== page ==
LOS ANGELES — The Phoenix lander’s first dig into the Martian soil for scientific study was delayed Wednesday because of a communications glitch on a spacecraft that relays commands from Earth to the Red Planet.
The orbiting Odyssey satellite went into safe mode and failed to send instructions to Phoenix to claw into the permafrost to search for evidence of the building blocks of life, said Chad Edwards, chief telecommunications engineer at NASA’s Jet Propulsion Laboratory in Pasadena.
It’s the second time a relay problem has delayed the lander’s schedule. The first glitch occurred two days after it landed, when another satellite, the Mars Reconnaissance Orbiter, turned off its radio.
Engineers worked to fix the problem with Odyssey, which will remain offline until Saturday, Edwards said. A preliminary investigation revealed the safe mode was probably triggered by high-energy particles from space interrupting the satellite’s computer memory.
“The lander is fine,” Edwards said.
Phoenix set down in Mars’ northern latitudes to study whether the polar environment is capable of supporting primitive life. It communicates with Earth through Odyssey and the Reconnaissance Orbiter, which make daily passes over the lander to send commands and beam back images.
With Odyssey temporarily out of service, engineers told the Reconnaissance Orbiter to be the middleman between the lander and Earth.
Phoenix had planned to dig the first of three shallow pits north of where it landed and dump the dirt into a tiny oven, where it will be baked and studied this week. The earliest the lander can start the excavation will be Thursday, when new commands will be sent up.
The green light to scrape the Martian surface came after an extensive check of Phoenix’s 8-foot robotic arm and other scientific instruments.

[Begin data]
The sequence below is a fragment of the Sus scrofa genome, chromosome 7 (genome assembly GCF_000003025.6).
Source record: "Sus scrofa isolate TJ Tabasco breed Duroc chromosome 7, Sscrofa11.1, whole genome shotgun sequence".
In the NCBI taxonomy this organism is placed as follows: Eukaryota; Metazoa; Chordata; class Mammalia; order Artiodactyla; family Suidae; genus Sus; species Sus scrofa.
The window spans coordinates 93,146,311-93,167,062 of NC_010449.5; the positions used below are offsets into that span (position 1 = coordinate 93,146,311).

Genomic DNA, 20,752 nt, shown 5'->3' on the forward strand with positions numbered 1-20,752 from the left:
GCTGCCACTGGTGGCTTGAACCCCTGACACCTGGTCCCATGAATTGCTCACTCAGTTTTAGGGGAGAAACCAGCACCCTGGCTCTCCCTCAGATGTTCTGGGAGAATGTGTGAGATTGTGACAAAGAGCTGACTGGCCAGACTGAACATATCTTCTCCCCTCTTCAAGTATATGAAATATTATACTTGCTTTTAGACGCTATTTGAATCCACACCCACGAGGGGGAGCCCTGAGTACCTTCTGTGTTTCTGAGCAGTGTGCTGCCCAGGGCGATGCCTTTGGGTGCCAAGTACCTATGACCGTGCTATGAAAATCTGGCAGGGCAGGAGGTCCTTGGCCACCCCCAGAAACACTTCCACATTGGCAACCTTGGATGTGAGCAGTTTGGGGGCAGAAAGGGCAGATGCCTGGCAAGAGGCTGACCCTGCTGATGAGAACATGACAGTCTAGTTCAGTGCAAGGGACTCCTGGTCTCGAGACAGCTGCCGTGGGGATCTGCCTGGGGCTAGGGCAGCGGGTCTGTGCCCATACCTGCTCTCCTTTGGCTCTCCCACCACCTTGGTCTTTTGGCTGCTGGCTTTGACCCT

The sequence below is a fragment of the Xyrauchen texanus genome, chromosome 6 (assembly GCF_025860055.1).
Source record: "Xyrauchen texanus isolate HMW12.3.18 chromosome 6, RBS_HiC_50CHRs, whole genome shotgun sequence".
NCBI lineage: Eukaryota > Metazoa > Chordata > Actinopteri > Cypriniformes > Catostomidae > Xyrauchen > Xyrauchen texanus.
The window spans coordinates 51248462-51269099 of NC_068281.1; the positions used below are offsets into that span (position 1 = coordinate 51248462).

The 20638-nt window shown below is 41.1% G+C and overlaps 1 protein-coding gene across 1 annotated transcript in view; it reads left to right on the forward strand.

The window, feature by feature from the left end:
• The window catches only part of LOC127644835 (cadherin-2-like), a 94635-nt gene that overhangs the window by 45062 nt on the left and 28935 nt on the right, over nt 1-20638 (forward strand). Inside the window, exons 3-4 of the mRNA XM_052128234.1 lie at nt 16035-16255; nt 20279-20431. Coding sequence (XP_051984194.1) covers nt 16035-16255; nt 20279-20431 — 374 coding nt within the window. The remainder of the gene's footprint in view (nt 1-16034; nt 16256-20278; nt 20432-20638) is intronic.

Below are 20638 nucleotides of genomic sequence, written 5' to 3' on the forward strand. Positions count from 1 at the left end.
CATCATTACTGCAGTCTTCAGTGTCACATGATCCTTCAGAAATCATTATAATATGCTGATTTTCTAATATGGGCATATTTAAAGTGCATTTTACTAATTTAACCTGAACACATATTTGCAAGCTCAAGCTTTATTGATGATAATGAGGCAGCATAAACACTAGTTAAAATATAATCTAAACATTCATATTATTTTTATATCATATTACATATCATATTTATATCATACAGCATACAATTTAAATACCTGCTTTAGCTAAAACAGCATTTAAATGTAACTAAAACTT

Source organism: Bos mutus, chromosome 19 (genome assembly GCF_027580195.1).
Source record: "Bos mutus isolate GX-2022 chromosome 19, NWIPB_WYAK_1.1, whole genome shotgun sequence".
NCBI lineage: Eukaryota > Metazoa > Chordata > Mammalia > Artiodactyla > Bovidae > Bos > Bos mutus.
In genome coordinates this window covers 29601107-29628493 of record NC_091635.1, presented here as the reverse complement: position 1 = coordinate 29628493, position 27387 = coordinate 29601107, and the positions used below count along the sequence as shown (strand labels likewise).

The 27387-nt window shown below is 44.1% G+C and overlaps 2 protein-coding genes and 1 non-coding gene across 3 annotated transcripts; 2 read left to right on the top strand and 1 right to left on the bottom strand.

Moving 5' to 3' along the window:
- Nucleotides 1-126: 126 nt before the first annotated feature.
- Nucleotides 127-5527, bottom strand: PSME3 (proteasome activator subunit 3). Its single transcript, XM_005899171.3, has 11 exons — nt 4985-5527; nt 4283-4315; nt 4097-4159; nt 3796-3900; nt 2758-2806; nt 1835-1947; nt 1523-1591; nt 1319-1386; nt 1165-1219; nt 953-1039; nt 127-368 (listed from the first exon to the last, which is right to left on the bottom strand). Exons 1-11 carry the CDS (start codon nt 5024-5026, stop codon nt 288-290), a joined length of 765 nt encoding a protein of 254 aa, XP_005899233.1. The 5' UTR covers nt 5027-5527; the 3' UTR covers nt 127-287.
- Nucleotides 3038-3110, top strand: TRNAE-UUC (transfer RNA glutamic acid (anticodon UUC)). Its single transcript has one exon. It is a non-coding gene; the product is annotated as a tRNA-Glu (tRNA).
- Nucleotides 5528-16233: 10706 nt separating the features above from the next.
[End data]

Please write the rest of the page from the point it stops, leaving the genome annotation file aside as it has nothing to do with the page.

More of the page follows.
“It’s absolutely an incredibly science-rich location,” said chief scientist Peter Smith of the University of Arizona, Tucson, who heads the three-month, $420 million mission.
Before the actual work, Phoenix had playtime in the Martian dirt, doing two practice runs that involved scooping up and then dumping out fistfuls of soil. The tests yielded an intriguing scientific find: In both cases, the loose soil was mixed with white bits that scientists believe are either surface ice or salt deposits.
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Phoenix zeroed in on three sites to the right of the test dig area that scientists have playfully named Baby Bear, Mama Bear and Papa Bear, after the “Goldilocks” fairy tale.
For the initial dig, scientists want the lander to cut into the Baby Bear site at an angle, dig three-tenths of an inch (7.5 millimeters) into the permafrost and drag the dirt into the arm’s scoop like a backhoe.
Then Phoenix will swing its robotic arm 90 degrees and wait for further instructions to drop the scoopful of dirt into a miniature oven designed to heat the sample and analyze the vapors for traces of organic compounds, said Ashitey Trebi-Ollennu, a robotic arm engineer at the Jet Propulsion Laboratory.
Although the oven’s spring-loaded doors did not fully open as scientists hoped, Smith said it should not be a problem. Over the next several days, Phoenix will scoop up soil from the other two sites for its microscope and wet chemistry lab to analyze.
Phoenix cannot detect fossils or living microbes. Instead, it will poke into the soil and ice to study whether liquid water ever existed and whether there are any organic compounds, those containing carbon and hydrogen atoms. Scientists generally agree that water, organics and a heat source are needed for a habitable environment.
Twin rovers that have been roaming near the Martian equator since 2004 have uncovered evidence that water once flowed at or near the surface of ancient Mars.
“We’re just taking an exploratory step here,” Smith said this week. “Our instruments are not designed to decode DNA molecules. ... We’re looking for the basic ingredients that would allow life to prosper in this environment.”
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